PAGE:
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Fiance vs Fiancee: Learn English

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Dashamlav | 21 July 2020 (अंतिम बदलाव: 4 August 2020)

Getting engaged to someone is a beautiful feeling. But the struggle starts when you are not really sure what to call your partner – fiance or fiancee? If that’s the case or even otherwise, you need not worry. We will clear all your doubts regarding these two similar sounding terms. Before getting into the details, let us first understand the difference between fiance and fiancee from the definition itself.

As per the Merriam-Webster’s dictionary:

  • A fiance is a man engaged to be married.
  • A fiancee is a woman engaged to be married.

You can observe the verbatim remains the same, only gender changes. It’s quite simple. Just remember an extra “e” in fiancee is for females and you will never forget it again!

Origin of the Word

Fiance and Fiancee, both originated from a widely used mid-19th century term fiancer”  which means to get engaged.  Interestingly, even fiancer is derived from the Latin word “fidare” which means “to trust”

Unlike English, which is a gender-neutral language, French is specific about gender. The extra “e” used in fiancee denotes feminine gender.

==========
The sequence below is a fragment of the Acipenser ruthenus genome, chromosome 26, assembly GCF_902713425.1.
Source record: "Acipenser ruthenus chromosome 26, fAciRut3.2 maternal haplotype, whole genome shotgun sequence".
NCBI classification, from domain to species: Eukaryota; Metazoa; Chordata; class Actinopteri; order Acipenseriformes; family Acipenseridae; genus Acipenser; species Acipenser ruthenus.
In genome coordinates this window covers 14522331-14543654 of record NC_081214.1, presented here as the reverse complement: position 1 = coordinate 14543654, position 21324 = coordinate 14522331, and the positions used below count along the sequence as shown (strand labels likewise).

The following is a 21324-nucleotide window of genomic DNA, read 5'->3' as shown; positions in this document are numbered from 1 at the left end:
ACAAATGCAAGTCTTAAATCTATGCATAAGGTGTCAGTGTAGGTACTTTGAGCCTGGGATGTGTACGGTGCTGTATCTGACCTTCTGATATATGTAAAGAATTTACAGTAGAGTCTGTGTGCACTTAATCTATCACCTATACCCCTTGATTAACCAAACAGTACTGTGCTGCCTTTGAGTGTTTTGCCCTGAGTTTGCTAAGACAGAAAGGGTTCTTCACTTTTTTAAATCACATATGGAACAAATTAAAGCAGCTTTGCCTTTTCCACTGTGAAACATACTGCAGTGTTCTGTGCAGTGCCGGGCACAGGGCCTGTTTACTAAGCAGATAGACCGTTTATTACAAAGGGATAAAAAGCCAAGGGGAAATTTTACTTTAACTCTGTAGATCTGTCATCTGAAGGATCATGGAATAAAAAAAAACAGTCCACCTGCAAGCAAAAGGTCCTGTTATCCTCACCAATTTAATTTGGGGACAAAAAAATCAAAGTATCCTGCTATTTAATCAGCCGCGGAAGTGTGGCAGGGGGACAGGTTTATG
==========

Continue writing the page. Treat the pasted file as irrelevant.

French Accent Mark – Fiancé and Fiancée

In fact, the correct way to write is fiancé instead of fiance and fiancée instead of fiancee.

The mark over letter “e” making it “é” denotes an acute accent mark in French. The pronunciation of the letter “é” is somewhat close to “ay” in English. Under the International Phonetic Alphabet system, the pronunciation of the letter “é”  is “/e/”. 

How to Pronounce fiance and fiancee?

You need not put any effort into differentiating the pronunciation of both the terms. They both have the same pronunciation.

What really causes the whole confusion is which pronunciation to choose!

Out of many ways, the two most widely acknowledged pronunciations are:

  • /ˌfiɑnˈseɪ/ (pronounced as “fee-ahn-say“)
  • /fiˈɑnseɪ/ (pronounced as “fee-ahn-say”)

Examples of How to Use Fiance and Fiancee

We believe that most of your confusion regarding the two terms must has already been clarified. In the last attempt, to clarify the meaning of these words even better, we are mentioning two iconic examples.


  • Hilary Duff, the star of Disney’s “Lizzie McGuire” and an upcoming reboot of the show, tied the knot with fiance Matthew Koma over the weekend. (Huffington Post; 23 December 2019)


  • Britain’s Prince Harry and his American fiancée Meghan Markle have released a series of portraits by New York-based fashion photographer Alexi Lubomirski to mark their engagement. (Reuters; 21 December 2017)

Hope after reading this article, you will never get confused about the two terms again. Next time when you are making your fiance or fiancee meet your friends and colleagues, introduce them with full confidence!

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